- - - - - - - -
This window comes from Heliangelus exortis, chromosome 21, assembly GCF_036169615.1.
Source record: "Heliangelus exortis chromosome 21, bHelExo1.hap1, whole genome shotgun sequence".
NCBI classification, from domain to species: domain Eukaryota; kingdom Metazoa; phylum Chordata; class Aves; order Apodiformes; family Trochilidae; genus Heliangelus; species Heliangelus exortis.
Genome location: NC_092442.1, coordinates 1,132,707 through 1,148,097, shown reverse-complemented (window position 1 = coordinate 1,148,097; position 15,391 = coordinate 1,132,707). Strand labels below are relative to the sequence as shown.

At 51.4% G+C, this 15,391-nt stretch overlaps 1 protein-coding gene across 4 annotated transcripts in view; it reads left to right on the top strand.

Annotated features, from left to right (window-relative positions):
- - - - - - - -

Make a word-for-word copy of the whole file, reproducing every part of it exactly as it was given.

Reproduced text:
This window comes from Heliangelus exortis, chromosome 21, assembly GCF_036169615.1.
Source record: "Heliangelus exortis chromosome 21, bHelExo1.hap1, whole genome shotgun sequence".
NCBI classification, from domain to species: domain Eukaryota; kingdom Metazoa; phylum Chordata; class Aves; order Apodiformes; family Trochilidae; genus Heliangelus; species Heliangelus exortis.
Genome location: NC_092442.1, coordinates 1,132,707 through 1,148,097, shown reverse-complemented (window position 1 = coordinate 1,148,097; position 15,391 = coordinate 1,132,707). Strand labels below are relative to the sequence as shown.

At 51.4% G+C, this 15,391-nt stretch overlaps 1 protein-coding gene across 4 annotated transcripts in view; it reads left to right on the top strand.

Annotated features, from left to right (window-relative positions):